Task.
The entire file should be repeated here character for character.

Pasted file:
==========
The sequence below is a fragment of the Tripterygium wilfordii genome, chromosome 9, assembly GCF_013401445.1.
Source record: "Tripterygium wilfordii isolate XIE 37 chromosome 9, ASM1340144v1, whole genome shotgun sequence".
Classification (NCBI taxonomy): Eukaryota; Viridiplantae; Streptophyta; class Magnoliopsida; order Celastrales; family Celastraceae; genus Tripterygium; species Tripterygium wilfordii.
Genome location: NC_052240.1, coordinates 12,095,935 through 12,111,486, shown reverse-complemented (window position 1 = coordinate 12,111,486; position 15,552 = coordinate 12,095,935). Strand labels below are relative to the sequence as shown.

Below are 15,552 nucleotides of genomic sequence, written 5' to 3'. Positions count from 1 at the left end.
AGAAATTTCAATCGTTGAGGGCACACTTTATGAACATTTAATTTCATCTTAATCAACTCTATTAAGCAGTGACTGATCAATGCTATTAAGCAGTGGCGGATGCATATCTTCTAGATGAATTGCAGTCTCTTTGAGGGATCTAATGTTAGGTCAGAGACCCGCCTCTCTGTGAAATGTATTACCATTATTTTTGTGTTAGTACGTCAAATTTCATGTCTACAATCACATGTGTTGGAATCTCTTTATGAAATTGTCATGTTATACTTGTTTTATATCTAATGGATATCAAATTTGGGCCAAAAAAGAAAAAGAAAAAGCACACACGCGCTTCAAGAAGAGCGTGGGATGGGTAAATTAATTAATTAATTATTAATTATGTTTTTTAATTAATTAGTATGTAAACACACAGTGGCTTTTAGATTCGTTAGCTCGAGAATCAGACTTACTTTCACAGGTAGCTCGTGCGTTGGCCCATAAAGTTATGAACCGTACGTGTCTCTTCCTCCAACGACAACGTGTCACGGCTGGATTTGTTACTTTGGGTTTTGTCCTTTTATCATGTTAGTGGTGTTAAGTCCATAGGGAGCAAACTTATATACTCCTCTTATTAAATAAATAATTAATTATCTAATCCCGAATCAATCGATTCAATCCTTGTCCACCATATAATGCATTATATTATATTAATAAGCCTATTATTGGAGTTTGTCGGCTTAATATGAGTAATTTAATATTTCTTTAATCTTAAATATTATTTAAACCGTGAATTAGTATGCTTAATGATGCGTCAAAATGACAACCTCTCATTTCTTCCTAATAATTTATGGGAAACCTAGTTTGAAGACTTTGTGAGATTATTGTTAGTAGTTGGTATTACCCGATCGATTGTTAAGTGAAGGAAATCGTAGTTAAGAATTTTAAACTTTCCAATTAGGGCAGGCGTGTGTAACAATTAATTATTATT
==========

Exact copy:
The sequence below is a fragment of the Tripterygium wilfordii genome, chromosome 9, assembly GCF_013401445.1.
Source record: "Tripterygium wilfordii isolate XIE 37 chromosome 9, ASM1340144v1, whole genome shotgun sequence".
Classification (NCBI taxonomy): Eukaryota; Viridiplantae; Streptophyta; class Magnoliopsida; order Celastrales; family Celastraceae; genus Tripterygium; species Tripterygium wilfordii.
Genome location: NC_052240.1, coordinates 12,095,935 through 12,111,486, shown reverse-complemented (window position 1 = coordinate 12,111,486; position 15,552 = coordinate 12,095,935). Strand labels below are relative to the sequence as shown.

Below are 15,552 nucleotides of genomic sequence, written 5' to 3'. Positions count from 1 at the left end.
AGAAATTTCAATCGTTGAGGGCACACTTTATGAACATTTAATTTCATCTTAATCAACTCTATTAAGCAGTGACTGATCAATGCTATTAAGCAGTGGCGGATGCATATCTTCTAGATGAATTGCAGTCTCTTTGAGGGATCTAATGTTAGGTCAGAGACCCGCCTCTCTGTGAAATGTATTACCATTATTTTTGTGTTAGTACGTCAAATTTCATGTCTACAATCACATGTGTTGGAATCTCTTTATGAAATTGTCATGTTATACTTGTTTTATATCTAATGGATATCAAATTTGGGCCAAAAAAGAAAAAGAAAAAGCACACACGCGCTTCAAGAAGAGCGTGGGATGGGTAAATTAATTAATTAATTATTAATTATGTTTTTTAATTAATTAGTATGTAAACACACAGTGGCTTTTAGATTCGTTAGCTCGAGAATCAGACTTACTTTCACAGGTAGCTCGTGCGTTGGCCCATAAAGTTATGAACCGTACGTGTCTCTTCCTCCAACGACAACGTGTCACGGCTGGATTTGTTACTTTGGGTTTTGTCCTTTTATCATGTTAGTGGTGTTAAGTCCATAGGGAGCAAACTTATATACTCCTCTTATTAAATAAATAATTAATTATCTAATCCCGAATCAATCGATTCAATCCTTGTCCACCATATAATGCATTATATTATATTAATAAGCCTATTATTGGAGTTTGTCGGCTTAATATGAGTAATTTAATATTTCTTTAATCTTAAATATTATTTAAACCGTGAATTAGTATGCTTAATGATGCGTCAAAATGACAACCTCTCATTTCTTCCTAATAATTTATGGGAAACCTAGTTTGAAGACTTTGTGAGATTATTGTTAGTAGTTGGTATTACCCGATCGATTGTTAAGTGAAGGAAATCGTAGTTAAGAATTTTAAACTTTCCAATTAGGGCAGGCGTGTGTAACAATTAATTATTATT